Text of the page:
We said goodbye to my sweet pup, my best friend of 13 1/2 years, on September 27, 2016.
I’ve spent nearly two weeks empty, heartbroken, and heavy-hearted. But as I make my way through the grief, I’m realizing how lucky I was to have had such a special bond with such an incredible dog for so many years.
When I was 15 years old, I went to look at a litter of puppies after years of begging for a dog since the loss of our family dog. We walked into a pen of adorable 4-week-old husky/hound mix puppies, and one in particular walked right up to my foot, nibbled and pulled at my shoelace, and flopped over.
From that moment on, Kya was my dog.
Four weeks later, we got to bring her home. My parents had made it clear that since I wanted the dog, she was my responsibility. I took it very seriously and read all the puppy training books. I prepared a box with towels for her to sleep in next to my bed, along with a warm water bottle covered in a towel to make her feel like she was still with other pups.
Naturally, it was not a good enough substitute. She whined and cried for an hour straight. I took her out to go to the bathroom, I laid with my hand in the box with her, and still she wouldn’t settle. Finally, I scooped her up into the bed with me, training books be damned. She nuzzled her way into the crook of my neck and we both fell asleep for the night.
When I awoke, it was to a restless puppy who was too small to jump down from the bed—and big pee spot on my comforter. I told my mom and she just said, “Well, you better wash your sheets.”
My dog, my responsibility.
As the months and years passed, Kya grew into the sweetest, silliest, most lovable dog.
She was a terror as a puppy and she never grew up, which I’m grateful for, but she did settle into the most loyal and loving companion.
She never met a stranger and even going to the vet was an enjoyable experience because it meant she got attention, which was lucky because she was at the vet a lot.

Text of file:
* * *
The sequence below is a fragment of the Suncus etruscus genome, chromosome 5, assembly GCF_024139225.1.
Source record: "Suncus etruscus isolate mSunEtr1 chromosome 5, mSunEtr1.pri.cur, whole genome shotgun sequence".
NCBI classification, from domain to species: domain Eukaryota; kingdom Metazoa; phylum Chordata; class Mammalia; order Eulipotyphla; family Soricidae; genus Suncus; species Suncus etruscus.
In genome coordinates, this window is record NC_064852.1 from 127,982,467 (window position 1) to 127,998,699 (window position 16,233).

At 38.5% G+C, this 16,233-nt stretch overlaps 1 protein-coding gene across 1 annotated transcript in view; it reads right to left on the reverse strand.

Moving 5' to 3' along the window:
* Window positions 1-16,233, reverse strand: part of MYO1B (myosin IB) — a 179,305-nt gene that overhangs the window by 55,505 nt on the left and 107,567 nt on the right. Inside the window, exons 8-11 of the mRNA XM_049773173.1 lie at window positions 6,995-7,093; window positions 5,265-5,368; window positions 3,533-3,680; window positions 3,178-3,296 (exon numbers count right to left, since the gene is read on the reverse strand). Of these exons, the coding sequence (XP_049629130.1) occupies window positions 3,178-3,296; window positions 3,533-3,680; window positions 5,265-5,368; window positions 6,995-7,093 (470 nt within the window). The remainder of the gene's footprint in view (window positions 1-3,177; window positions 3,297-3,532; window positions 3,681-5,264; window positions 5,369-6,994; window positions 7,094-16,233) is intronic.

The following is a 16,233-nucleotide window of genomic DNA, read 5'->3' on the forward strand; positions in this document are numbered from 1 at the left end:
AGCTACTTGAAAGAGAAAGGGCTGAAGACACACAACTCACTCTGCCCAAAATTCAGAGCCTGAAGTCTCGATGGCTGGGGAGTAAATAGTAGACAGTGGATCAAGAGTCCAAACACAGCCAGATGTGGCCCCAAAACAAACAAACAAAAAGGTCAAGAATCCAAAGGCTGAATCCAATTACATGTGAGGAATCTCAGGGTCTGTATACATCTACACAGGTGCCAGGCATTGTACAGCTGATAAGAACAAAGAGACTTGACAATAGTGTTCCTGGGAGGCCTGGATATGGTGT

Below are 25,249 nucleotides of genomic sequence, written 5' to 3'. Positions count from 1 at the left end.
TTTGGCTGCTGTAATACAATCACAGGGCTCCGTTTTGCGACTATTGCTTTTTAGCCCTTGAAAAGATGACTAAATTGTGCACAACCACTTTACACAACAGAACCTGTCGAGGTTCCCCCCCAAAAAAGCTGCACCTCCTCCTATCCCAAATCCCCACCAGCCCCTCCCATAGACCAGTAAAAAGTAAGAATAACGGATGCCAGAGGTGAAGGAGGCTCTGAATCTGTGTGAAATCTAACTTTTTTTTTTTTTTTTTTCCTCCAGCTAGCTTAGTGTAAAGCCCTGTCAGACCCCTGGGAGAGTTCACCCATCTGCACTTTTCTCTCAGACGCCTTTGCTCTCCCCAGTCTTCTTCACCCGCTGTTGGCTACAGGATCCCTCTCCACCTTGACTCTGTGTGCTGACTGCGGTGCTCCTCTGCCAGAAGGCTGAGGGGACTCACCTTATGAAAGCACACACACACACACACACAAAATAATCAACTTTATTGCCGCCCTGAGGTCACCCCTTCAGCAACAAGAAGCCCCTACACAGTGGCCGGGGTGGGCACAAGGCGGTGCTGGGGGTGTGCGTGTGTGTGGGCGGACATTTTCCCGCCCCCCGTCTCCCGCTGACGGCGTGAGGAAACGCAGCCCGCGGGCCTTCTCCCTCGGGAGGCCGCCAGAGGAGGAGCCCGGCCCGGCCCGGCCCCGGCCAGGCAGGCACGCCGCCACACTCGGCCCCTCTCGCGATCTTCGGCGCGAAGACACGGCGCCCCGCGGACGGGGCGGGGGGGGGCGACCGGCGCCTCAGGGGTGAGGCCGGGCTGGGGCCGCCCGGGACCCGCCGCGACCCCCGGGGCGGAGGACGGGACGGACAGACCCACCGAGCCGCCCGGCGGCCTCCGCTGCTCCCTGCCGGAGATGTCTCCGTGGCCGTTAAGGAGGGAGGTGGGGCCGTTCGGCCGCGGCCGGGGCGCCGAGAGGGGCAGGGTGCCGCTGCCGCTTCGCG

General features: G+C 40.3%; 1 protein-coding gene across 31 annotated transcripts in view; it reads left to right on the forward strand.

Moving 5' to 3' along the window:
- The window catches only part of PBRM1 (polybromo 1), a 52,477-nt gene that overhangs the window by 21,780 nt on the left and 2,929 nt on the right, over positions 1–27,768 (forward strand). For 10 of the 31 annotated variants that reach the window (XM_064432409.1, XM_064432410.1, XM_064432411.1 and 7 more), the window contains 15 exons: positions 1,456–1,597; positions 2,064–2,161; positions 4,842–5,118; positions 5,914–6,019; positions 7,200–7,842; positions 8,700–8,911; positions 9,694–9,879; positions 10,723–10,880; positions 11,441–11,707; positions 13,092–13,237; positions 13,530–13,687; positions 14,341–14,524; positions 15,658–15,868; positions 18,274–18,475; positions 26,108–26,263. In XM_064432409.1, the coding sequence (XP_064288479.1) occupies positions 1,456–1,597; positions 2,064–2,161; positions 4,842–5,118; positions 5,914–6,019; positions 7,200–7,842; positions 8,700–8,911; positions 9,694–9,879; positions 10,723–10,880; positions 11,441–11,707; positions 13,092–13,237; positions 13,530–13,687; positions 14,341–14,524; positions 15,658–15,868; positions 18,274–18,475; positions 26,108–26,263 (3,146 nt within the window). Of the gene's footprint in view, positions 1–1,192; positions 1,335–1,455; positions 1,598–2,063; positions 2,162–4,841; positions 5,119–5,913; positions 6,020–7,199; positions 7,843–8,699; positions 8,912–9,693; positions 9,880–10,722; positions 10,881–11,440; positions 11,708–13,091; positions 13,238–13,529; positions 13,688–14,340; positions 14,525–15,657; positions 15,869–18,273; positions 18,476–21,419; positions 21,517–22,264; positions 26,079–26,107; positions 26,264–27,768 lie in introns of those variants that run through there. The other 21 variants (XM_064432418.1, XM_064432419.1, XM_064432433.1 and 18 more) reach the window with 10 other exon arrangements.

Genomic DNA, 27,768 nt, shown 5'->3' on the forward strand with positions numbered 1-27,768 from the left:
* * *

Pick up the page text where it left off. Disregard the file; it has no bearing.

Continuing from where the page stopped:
Our free puppy went on to have surgery for bladder stones, go on a special diet to prevent more stones and urinary tract infections, and have flare-ups of pancreatitis later in life. When she was still pretty young, she developed a pretty bad limp due to her hip. After finding out she had a pretty bad case of hip dysplasia, we had to decide whether to treat and medicate her pain for life or take her to a specialist for surgery. Considering she was young and had her whole life ahead of her, we opted to give her the best life possible and took her to a specialist for a hip replacement.
She went on to live an active, happy, healthy, full life with walks every day, weekend hikes, car ride adventures, and as many play sessions as she wanted. She was a special dog who loved others just as much as we loved her. She would wag her tail at strangers and wait for them to acknowledge her. She could never get enough pats—and just when you thought you were done, she would paw you for more.
A master of mischief, she worked her way into food cabinets, trash cans, and backpacks, and loved to eat papers and cardboard. Every now and then when she was feeling especially naughty, she’d steal a cat toy or a tissue and run off with it, expecting me to chase her.
Once, after a day or two of GI distress, I brought her in for evaluation. An x-ray revealed some indiscernible objects in her stomach, including two sets of dots that showed up brightly. The vet and I were puzzled. Another day later, she threw up two cat toys—we were seeing two sets of beady toy mice eyes staring back at us on the x-ray. I called the vet and we laughed and laughed.
On the darkest days when I was too depressed to get out of bed and was numb to the world, Kya brought me back down to earth. I avoided living on campus and kept her with me through college, and all throughout my teens and 20’s, she taught me much about unconditional love, loyalty, responsibility, and life. Whether it was raining or storming or snowing 20 inches, Kya thought every day was a great day for a walk—and she was right. She may have literally saved my life.
Losing such a special dog is truly a unique kind of grief. There just aren’t words to describe what it’s like to have lost such a companion, or what it’s like to wake up without a huge part of your purpose and life missing.
I miss getting coaxed out of bed by the tip-tap of dog feet on our floors. I miss my coffee and reading buddy. I miss coming home to a wagging tail, getting ready for the gym while she explored the yard, and rushing back home for our long evening walk. I miss her stink face she always made when she wanted something, and her insistent barks for rawhides/playtime/trips outside/pats/anything to get her some attention.
But I am comforted by knowing that she is at peace, and that I was truly lucky to have her in my life.
Rest in peace, Kya pup. I am so much better for knowing you.
I appreciate you more because of the road I’ve traveled. My story brought me to you. I wouldn’t revise a word of my past if it lead me anywhere but to your door. ~Aaron Polson